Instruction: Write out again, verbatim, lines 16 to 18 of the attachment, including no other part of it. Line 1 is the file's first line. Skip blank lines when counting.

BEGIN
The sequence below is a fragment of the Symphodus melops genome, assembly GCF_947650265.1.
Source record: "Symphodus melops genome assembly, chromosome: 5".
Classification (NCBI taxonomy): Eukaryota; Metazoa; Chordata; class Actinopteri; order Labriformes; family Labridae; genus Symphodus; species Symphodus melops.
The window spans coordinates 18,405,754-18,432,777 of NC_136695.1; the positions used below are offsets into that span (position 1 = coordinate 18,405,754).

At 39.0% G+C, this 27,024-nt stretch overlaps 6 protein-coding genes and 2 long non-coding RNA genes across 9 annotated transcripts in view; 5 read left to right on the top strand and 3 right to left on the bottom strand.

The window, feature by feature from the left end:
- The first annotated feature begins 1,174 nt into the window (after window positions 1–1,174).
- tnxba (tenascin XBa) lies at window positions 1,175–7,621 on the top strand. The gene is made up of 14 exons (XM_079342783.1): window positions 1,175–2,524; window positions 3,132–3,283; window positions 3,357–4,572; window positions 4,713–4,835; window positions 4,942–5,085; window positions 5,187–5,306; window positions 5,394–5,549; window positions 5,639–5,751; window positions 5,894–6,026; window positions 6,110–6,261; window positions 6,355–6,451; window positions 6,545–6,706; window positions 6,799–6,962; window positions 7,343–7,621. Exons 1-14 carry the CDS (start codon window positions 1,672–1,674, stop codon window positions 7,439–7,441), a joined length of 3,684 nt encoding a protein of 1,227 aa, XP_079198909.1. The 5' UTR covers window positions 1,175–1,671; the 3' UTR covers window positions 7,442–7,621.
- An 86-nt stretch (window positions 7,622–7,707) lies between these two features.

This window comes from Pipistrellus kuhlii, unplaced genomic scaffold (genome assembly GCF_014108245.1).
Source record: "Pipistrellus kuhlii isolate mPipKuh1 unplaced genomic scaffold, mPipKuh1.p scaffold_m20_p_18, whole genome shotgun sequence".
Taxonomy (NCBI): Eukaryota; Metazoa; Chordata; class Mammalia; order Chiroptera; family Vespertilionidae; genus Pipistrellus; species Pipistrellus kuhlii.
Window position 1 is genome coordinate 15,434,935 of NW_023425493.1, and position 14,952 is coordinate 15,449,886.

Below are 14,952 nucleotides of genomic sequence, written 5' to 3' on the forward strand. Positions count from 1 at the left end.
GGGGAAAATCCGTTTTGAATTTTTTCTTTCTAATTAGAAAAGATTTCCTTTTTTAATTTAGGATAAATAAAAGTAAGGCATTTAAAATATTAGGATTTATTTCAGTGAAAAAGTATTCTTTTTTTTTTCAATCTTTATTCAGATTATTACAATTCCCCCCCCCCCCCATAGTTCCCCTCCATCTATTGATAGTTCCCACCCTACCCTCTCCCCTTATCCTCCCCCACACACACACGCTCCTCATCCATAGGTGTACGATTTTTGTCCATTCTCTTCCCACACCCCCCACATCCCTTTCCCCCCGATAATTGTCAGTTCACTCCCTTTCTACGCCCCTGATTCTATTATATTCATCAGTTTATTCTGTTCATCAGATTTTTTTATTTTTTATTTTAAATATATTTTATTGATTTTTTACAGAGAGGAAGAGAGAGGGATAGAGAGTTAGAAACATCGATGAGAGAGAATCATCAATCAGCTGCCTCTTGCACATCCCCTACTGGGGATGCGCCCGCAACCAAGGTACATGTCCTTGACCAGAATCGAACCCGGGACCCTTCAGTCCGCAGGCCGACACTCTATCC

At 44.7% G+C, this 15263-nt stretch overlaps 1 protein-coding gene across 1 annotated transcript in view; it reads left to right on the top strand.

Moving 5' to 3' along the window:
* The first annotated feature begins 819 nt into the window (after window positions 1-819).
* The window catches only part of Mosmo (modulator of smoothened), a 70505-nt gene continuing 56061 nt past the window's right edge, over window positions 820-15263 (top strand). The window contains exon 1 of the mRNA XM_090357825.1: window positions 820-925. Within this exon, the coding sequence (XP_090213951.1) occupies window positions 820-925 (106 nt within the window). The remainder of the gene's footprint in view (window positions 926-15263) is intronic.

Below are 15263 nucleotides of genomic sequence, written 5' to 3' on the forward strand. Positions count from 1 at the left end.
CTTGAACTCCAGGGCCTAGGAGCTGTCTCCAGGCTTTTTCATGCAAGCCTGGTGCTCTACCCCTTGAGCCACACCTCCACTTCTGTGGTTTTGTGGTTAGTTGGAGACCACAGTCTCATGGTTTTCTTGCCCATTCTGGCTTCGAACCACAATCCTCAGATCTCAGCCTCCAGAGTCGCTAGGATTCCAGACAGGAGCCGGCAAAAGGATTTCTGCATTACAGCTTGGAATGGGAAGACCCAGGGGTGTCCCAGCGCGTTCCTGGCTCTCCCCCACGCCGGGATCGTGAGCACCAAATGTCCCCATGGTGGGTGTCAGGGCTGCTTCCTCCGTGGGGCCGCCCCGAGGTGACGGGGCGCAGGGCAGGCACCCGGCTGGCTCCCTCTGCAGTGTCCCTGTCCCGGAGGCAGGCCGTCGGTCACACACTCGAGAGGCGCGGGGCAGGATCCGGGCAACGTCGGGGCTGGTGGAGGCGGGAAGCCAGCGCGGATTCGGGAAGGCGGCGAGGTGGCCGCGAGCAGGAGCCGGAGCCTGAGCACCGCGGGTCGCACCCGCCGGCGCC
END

At 44.7% G+C, this 15263-nt stretch overlaps 1 protein-coding gene across 1 annotated transcript in view; it reads left to right on the top strand.

Moving 5' to 3' along the window:
* The first annotated feature begins 819 nt into the window (after window positions 1-819).